But first, I should let you know that I hate doing yard work. I put it off as long as I can and hope the neighbors don’t storm my house with torches and pitch forks. I should also let you know that I’m much older than I used to be and more out of shape than I’ve ever been. Anyway, back to the story…
I had been working in the yard for 3-4 hours and was no where near being done. As I was standing there among piles of leaves trying to catch my breath and ease my muscles, two young guys drove by in a jeep. I straightened up, smiled, and waved like I was having a good time. But I must have broadcast my weariness more than I realized. A few minutes later, one of the young men who had been in that passing jeep pulled up, got out, and asked, “Can I help?”
To be honest with you, it caught me off guard and I didn’t know what to say. Then my pride kicked in. (You see, I’m not very good at asking for or receiving help.) I smiled and said, “That’s so nice of you to offer, but I’ve got it.” Still, the young man would not be deterred. He told me he would be glad to help. I told him I didn’t want to take up his time on such a nice afternoon. He persisted. He told me he had just been at home reading, that he loved to work outside, and that he would really like to help me.
At that point his insistence, my fatigue, and the soon-approaching darkness overruled my pride and I sheepishly said, “Well I could use some help picking up the piles I’ve already raked up.” He seemed grateful that I consented. He quickly went home and came back with a pickup, a wheelbarrow, and a rake.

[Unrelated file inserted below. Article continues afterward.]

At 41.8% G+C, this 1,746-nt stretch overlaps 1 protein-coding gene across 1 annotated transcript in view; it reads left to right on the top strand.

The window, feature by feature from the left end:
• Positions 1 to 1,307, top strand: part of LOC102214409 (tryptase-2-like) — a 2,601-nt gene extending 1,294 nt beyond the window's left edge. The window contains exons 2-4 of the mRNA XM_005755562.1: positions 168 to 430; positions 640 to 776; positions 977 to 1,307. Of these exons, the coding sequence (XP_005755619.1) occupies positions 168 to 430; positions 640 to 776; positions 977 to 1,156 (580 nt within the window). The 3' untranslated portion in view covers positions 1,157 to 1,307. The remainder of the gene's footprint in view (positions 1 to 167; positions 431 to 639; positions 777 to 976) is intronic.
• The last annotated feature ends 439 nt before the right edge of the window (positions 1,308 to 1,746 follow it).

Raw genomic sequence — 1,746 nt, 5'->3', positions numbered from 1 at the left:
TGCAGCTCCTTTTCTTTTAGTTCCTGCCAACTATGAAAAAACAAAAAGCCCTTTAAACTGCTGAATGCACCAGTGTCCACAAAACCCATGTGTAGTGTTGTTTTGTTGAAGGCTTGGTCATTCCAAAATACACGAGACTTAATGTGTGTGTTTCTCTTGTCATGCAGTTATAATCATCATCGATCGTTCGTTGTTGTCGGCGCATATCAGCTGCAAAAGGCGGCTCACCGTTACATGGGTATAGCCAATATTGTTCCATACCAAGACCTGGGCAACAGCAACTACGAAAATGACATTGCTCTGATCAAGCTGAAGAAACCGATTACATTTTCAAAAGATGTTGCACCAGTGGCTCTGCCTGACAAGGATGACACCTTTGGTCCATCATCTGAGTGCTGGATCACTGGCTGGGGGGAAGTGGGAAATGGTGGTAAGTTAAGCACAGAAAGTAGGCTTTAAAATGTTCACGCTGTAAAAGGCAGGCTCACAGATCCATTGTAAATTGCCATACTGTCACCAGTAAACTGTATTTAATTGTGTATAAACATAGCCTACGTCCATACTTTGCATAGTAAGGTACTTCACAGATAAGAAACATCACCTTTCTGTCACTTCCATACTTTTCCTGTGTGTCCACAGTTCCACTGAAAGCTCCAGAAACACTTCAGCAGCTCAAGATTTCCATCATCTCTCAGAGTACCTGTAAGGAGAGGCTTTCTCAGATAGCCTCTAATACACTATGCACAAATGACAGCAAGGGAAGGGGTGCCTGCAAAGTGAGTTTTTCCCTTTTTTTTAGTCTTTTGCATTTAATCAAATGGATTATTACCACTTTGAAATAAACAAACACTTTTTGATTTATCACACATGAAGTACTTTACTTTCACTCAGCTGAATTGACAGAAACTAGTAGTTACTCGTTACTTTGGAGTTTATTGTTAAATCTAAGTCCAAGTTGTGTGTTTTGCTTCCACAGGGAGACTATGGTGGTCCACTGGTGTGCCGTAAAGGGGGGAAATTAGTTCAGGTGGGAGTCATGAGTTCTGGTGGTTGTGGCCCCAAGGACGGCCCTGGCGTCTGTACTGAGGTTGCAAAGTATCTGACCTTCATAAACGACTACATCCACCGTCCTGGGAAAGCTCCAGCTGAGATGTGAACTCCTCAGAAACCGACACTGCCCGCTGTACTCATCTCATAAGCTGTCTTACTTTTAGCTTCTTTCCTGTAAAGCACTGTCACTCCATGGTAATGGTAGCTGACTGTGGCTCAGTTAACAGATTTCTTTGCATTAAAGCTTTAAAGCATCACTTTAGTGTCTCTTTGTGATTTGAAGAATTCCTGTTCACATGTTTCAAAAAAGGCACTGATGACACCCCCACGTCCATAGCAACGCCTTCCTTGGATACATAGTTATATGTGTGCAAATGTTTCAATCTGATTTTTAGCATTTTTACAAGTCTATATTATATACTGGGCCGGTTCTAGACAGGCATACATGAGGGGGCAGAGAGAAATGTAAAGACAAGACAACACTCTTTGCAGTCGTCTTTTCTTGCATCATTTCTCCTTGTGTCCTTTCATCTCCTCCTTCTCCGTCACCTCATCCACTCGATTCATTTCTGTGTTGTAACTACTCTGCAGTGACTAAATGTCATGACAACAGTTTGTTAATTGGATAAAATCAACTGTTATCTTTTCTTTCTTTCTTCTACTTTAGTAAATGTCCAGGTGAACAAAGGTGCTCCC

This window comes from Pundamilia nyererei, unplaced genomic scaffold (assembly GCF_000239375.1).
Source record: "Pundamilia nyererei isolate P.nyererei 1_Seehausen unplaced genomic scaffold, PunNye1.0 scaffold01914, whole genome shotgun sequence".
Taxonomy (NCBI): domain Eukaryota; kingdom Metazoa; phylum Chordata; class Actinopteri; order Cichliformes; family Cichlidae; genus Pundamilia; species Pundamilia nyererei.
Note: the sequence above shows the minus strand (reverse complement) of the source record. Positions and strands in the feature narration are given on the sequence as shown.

In a very short amount of time the yard was all cleaned up. His joyful attitude and energy breathed new life into me and my fatigue. When we finished, I thanked him profusely and tried to pay him. He refused, telling me to take whatever I would have paid him and put it in the offering plate at church.
Then, before he left, he asked if he could pray for me. I was humbled and blessed as this young man put his hand on my shoulder and prayed for me. As he left, I found myself tearfully thankful for this young man and the parents who raised him. Even as I write this, I’m still emotionally moved by the kind generosity of one young man who simply asked, ” Can I help?”
I vowed to learn a lesson from this young man. I’m trying to be better at seeing opportunities to stop and ask, “Can I help?” In fact, today I was able to spot just such an opportunity and to practice what he taught me.
“Can I help?” It’s amazing what an impact these 3 simple words can have. They can lift the spirits of those who are overwhelmed and breathe new life into those who are fatigued. We all have people in our lives that could be lifted up by those 3 simple words, and we need to be more quick and easy at stopping and asking, “Can I help?”
A young man with a rake taught me this.
But let’s take this to another level…
In Scripture, God often reserves His highest praise for those who help in the smallest of ways.
At one point in the Scripture, the King of Heaven broadly welcomes people to inherit His kingdom, calling these people “blessed by my Father.” What did these people do to deserve such a fanfare? They fed the hungry and gave drink to the thirsty. They welcomed strangers. They visited the sick and those in prison. They gave clothes to those in need. (Matt. 25:31-46.) In other words, they asked “Can I help?” and followed through.
It’s not rocket science. Just 3 simple words.
So I challenge you, as this young man challenged me. Keep your eye’s open, and when you see the opportunity…stop and ask, “Can I help?”
Copyright © 2014 Bret Legg